The Turkish Journal of Pediatrics
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Adult height in Turkish patients with Turner syndrome without growth hormone treatment
Abdullah Bereket1, Serap Turan1, Nursel Elçioğlu1, Seniha Hacıhanefioğlu2 Nihal Memioğlu3, Firdevs Baş4, Rüveyde Bundak4, Feyza Darendeliler4, Hülya Günöz4 Nurçin Saka4, Oya Ercan5, İlknur Arslanoğlu6, Pınar İşgüven6, Metin Yıldız6, Şule Can7 Ebru Özerkan7, Mahmut Çoker8, Şükran Darcan8, Behzat Özkan9, Zerrin Orbak9 Sıtkı Öztaş9, Şükrü Palandüz4, İlhan Sezgin10, Emre Atabek11 İbrahim Erkul11, Gürbüz Erdoğan12
1Department of Pediatrics, Marmara University Faculty of Medicine, İstanbul, Turkey
2Departments of Genetics, İstanbul University Cerrahpaşa Faculty of Medicine, İstanbul, Turkey
5 Departments of Pediatrics, İstanbul University Cerrahpaşa Faculty of Medicine, İstanbul, Turkey
4Department of Pediatrics, İstanbul University İstanbul Faculty of Medicine, İstanbul, Turkey
3Division of Pediatric Endocrinology, Department of Pediatrics, Şişli Etfal State Hospital, İstanbul, Turkey
6Goztepe State Hospital, İstanbul, Turkey
7Tepecik State Hospital, İstanbul, Turkey
8Department of Pediatrics, Ege University Faculty of Medicine, İzmir, Turkey
9Departments of Pediatrics, Atatürk University Faculty of Medicine, Erzurum, Turkey
10Department of Medical Genetics, Cumhuriyet University Faculty of Medicine, Sivas, Turkey
11Department of Pediatrics, Selçuk University Faculty of Medicine, Konya, Turkey
12Department of Endocrinology, Ankara University Faculty of Medicine, Ankara, Turkey
|SUMMARY: Bereket A, Turan S, Elçioğlu N, Hacıhanefioğlu S, Memioğlu
N, Baş F, Bundak R, Darendeliler F, Günöz H, Saka N, Ercan O, Arslanoğlu
İ, İşguven P, Yıldız M, Can Ş, Özerkan E, Çoker M, Darcan Ş, Özkan B, Orbak
Z, Öztaş S, Palandüz Ş, Sezgin İ, Atabek E, Erkul İ, Erdoğan G. Adult height
in Turkish patients with Turner syndrome without growth hormone treatment.
Turk J Pediatr 2008; 50: 415-417.
Spontaneous adult height (AH) in Turner syndrome (TS) varies among populations.
Population-specific AH data is essential to assess the efficacy of growth-promoting
therapies in TS. A multicenter study was performed to establish AH of nongrowth
hormone (GH)-treated Turkish patients with TS.
One hundred ten patients with TS (diagnosed by karyotype) who reached AH
(no growth in the previous year, or bone age >15 years) without receiving
GH treatment were included in the study.
The average AH was found to be 141.6±7.0 cm at the age of 22.9±6.2 years,
which is 18.4 cm below the population average and 16.4 cm below the patients'
mid-parental heights. Bone age at start of estrogen replacement was 12.3±1.3 year.
Karyotype distribution of the patients was 45X (43%), 45X/46XX (16%), 45X/46Xi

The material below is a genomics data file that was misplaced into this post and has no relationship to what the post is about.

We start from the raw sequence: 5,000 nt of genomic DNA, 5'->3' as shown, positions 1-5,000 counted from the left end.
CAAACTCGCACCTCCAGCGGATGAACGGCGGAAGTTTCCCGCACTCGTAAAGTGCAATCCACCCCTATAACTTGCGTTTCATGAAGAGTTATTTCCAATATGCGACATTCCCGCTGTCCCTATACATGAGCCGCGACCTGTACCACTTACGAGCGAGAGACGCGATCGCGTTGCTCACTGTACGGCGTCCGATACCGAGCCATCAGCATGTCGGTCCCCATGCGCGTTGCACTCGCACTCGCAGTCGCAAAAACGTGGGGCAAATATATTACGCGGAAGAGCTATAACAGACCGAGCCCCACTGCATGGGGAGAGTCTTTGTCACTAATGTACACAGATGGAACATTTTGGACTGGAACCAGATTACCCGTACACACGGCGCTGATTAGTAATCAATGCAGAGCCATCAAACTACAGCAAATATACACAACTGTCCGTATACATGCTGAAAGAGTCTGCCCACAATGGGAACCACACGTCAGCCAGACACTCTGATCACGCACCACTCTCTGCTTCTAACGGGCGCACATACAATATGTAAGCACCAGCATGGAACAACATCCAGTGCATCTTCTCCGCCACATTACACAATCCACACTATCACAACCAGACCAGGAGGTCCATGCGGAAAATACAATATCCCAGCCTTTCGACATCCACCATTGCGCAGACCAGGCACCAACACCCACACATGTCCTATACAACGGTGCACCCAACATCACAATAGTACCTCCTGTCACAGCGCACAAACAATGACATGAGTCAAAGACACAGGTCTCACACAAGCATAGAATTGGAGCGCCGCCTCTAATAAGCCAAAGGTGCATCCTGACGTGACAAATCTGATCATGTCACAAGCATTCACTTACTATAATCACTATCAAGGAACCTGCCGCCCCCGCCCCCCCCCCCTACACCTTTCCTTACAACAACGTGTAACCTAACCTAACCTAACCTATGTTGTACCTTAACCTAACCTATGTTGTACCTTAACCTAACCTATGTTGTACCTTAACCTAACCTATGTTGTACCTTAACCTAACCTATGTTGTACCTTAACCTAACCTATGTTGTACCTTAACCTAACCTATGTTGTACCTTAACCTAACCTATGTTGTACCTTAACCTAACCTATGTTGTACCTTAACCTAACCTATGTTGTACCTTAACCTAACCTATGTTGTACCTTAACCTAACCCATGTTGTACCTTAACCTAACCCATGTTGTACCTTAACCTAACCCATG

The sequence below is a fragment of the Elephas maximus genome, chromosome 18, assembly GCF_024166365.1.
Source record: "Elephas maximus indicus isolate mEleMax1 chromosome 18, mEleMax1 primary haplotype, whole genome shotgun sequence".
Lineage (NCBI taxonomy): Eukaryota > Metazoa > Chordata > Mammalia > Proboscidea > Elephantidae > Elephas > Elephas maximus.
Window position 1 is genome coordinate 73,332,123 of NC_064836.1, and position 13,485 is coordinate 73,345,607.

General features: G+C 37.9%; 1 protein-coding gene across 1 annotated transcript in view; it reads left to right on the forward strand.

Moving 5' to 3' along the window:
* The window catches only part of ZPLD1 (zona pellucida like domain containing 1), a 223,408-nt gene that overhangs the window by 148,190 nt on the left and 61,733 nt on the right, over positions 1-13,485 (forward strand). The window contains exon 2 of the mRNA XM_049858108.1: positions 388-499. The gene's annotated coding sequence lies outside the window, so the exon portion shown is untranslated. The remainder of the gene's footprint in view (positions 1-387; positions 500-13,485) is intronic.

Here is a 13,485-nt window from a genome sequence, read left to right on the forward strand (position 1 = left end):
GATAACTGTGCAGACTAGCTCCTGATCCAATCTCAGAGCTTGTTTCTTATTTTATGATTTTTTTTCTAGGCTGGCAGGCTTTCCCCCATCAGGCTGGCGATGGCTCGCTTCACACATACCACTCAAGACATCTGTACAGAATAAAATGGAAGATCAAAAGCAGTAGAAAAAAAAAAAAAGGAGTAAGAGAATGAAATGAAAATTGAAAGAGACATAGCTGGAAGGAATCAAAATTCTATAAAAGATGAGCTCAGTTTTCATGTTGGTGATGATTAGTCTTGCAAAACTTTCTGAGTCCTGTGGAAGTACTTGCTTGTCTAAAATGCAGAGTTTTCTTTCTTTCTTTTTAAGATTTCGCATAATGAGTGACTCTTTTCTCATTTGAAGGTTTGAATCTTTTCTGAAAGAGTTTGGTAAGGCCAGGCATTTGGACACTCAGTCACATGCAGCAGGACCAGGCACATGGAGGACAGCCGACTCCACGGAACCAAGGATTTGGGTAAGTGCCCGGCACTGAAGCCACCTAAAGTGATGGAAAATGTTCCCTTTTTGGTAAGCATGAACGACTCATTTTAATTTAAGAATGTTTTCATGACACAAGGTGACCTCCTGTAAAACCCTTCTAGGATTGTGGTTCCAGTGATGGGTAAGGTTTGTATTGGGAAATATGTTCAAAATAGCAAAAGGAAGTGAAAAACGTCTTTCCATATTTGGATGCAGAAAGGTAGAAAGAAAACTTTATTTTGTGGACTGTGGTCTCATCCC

(12%), 45XiXq (10%) and others (19%). When the patients were evaluated
according to their karyotype as 45X and non-45X, no significant difference in
AH was observed (142.4±6.9 cm vs 140.9±7.1 cm, respectively).
Adult height of non-GH-treated Turkish TS patients obtained in this study was
comparable to that of other Mediterranean populations, but shorter than that of
Northern European patients. Karyotype does not seem to affect AH in TS.
Turner syndrome, final height, adult height, karyotype, growth, growth hormone.
|Turner syndrome (TS) affects about one in
1,500 to 2,500 live-born females. One of
the most prevalent and salient features of
the syndrome is short stature. Untreated
women are approximately 20-21 cm shorter
than normal women within their respective
populations, and the median adult height
varies between 136 and 147 cm[1-10]. Although
a classical deficiency of growth hormone
(GH) has not been generally demonstrated,
recombinant human growth hormone (hGH)
has been used to increase growth and final
height in girls with TS. In order to assess
the efficacy of height-promoting therapies in
TS, population-specific adult height data is
needed in patients with TS who did not receive
such therapies. Adult heights of Turkish TS
patients without GH treatment have not been
determined previously. A multicenter study was
performed to establish such data in Turkish
patients with TS.|
|Material and Methods |
|An invitation letter to participate in this study
and study forms were sent to pediatric and
adult Endocrinology, Gynecology and Genetics
Departments of major university and teaching
hospitals in Turkey. Information was requested
for TS patients (diagnosed by karyotype) who
reached adult height and never received GH
treatment. Patients were accepted as reaching
final height if there was no growth in the
previous year, or if the bone age was >15 years.
Standardized study forms were completed by
the participating centers and transferred to the
study coordinator (A.B.). These forms included
questions about the karyotype, final height,
chronological age, bone age, treatments received,
age of initiation of estrogen treatment, parental
heights, birth weight of the patient, and other
relevant data. Sixteen centers participated by
sending information about their patients. Data of
110 patients from 12 centers met the inclusion
criteria (diagnosis of TS by karyotype, adult
height attainment, and never treated with GH)
and are presented here.|
|A total of 134 patients were reported to the
study coordinator. Twenty-four patients were
excluded from the final analysis because of
bone age equal to or less than 15 years.
Thus, 110 patients from 12 centers were
included in the final analyses. Mean age of
the patients at the measurement of adult